Back when travel didn’t require a mask, I had an insightful discussion with a CISO over a beer on an airplane. I was excited to get my upgrade into first class, and the gentleman next to me turned out to be a CISO at a large chain of stores. When we each requested a beer, I asked one of my favorite questions:
“What keeps you up at night?” Without hesitation he answered, “the media.” I replied, “I assume you mean negative press of some sort?” “Yes, my CEO loves to be in the spotlight, and that’s fine if he’s talking about our latest innovation, but if something bad happens, well, I just don’t believe that line about any press is good press,” he said. “May I ask, what exactly are you worried about when you say something bad happening?” I replied. “I wish I knew,” he said as he took a long sip of his beer, “I’ve got a great team, and we’ve implemented a host of different security processes and tools, but I constantly have this feeling that someone will manage to steal something important and use it in a way that will show just what I’ve been missing despite all my efforts in the last year.”
As we talked, it was clear this young CISO (it turns out he has been in this specific security role for only about a year) was still struggling to overcome one of the first critical aspects of data security: what data do I have that matters? While he knew that he had to protect his customer’s credit card data, he was not sure what other data about his customers, and even his employees, he needed to protect. Unfortunately the flight was barely long enough to offer us that one beer, so I didn’t have the opportunity to dig into his specific data concerns, even if such a conversation would have been appropriate on a plane with someone I just met and others within earshot.
However, I did at least get to review with him a quick overview of where to start. First, to complete the question we had already: Define specifically what data to protect. Once you know what to protect, you need to prioritize or classify that data so you know how to properly secure it. Next, we discussed how to map out where the data is within his environment and how it moves around in and out of his infrastructure. As we began to descend for landing, we ran out of time to discuss additional stages such as regular assessments and how to minimize risk through reducing the scope of data handling and access to sensitive data.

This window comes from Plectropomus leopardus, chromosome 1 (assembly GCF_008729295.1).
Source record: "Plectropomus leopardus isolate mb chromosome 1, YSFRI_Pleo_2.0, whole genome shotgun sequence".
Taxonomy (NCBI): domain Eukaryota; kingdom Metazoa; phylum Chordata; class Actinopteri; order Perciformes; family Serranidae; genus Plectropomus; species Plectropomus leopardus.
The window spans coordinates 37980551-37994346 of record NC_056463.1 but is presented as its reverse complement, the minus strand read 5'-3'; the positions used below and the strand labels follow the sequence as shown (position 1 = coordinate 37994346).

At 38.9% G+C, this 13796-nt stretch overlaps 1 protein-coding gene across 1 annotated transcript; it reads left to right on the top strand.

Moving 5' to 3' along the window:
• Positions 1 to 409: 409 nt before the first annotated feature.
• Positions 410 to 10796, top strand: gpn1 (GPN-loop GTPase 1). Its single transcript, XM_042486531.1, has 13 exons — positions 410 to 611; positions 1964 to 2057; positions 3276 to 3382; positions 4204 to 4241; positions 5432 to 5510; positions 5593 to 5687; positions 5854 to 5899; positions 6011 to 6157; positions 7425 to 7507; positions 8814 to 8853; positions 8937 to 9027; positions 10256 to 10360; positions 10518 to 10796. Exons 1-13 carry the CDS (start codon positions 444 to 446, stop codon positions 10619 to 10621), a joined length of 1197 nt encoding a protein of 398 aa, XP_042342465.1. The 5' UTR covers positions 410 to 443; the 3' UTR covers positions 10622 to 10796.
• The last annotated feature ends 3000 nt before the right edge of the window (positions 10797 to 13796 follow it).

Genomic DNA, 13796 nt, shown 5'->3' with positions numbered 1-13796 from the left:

Thankfully, we were able to connect again later, and as things turned out, he had several good tools and procedures in place. One major aspect he was missing was a holistic approach to protect all his data while leveraging both his security tools and his newer cloud infrastructure. As I helped him learn to leverage a single data protection platform, we were able to address multiple compliance standards and privacy regulations and improve his overall security posture in a way that allowed him complete control over all his sensitive data.
There are always new challenges this CISO will face, but he tells me he sleeps better at night, and he thanks me that he’s been able to stay out of the media for the right reasons. If you want to explore how your organization can benefit from a data protection platform, contact us, we’d love to help you sleep better at night!